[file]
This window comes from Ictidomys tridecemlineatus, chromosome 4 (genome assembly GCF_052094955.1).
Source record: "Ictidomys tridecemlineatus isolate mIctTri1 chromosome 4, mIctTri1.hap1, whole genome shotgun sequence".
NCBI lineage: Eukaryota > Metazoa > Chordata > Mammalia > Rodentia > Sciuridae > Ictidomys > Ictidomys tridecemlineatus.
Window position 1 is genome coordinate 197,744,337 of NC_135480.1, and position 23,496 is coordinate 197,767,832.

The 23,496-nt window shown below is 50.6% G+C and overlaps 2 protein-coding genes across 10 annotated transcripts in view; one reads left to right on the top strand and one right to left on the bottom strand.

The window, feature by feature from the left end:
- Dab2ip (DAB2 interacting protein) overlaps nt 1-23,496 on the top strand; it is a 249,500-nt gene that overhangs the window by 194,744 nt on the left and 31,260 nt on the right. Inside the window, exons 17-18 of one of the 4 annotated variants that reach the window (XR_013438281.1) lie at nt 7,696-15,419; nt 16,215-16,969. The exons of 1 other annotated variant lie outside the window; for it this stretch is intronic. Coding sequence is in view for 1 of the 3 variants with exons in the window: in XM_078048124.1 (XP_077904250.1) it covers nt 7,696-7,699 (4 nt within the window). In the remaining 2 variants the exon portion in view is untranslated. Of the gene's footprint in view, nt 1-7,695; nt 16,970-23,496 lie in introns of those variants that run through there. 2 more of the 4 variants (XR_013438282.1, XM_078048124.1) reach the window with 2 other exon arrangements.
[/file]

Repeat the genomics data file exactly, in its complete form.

This window comes from Ictidomys tridecemlineatus, chromosome 4 (genome assembly GCF_052094955.1).
Source record: "Ictidomys tridecemlineatus isolate mIctTri1 chromosome 4, mIctTri1.hap1, whole genome shotgun sequence".
NCBI lineage: Eukaryota > Metazoa > Chordata > Mammalia > Rodentia > Sciuridae > Ictidomys > Ictidomys tridecemlineatus.
Window position 1 is genome coordinate 197,744,337 of NC_135480.1, and position 23,496 is coordinate 197,767,832.

The 23,496-nt window shown below is 50.6% G+C and overlaps 2 protein-coding genes across 10 annotated transcripts in view; one reads left to right on the top strand and one right to left on the bottom strand.

The window, feature by feature from the left end:
- Dab2ip (DAB2 interacting protein) overlaps nt 1-23,496 on the top strand; it is a 249,500-nt gene that overhangs the window by 194,744 nt on the left and 31,260 nt on the right. Inside the window, exons 17-18 of one of the 4 annotated variants that reach the window (XR_013438281.1) lie at nt 7,696-15,419; nt 16,215-16,969. The exons of 1 other annotated variant lie outside the window; for it this stretch is intronic. Coding sequence is in view for 1 of the 3 variants with exons in the window: in XM_078048124.1 (XP_077904250.1) it covers nt 7,696-7,699 (4 nt within the window). In the remaining 2 variants the exon portion in view is untranslated. Of the gene's footprint in view, nt 1-7,695; nt 16,970-23,496 lie in introns of those variants that run through there. 2 more of the 4 variants (XR_013438282.1, XM_078048124.1) reach the window with 2 other exon arrangements.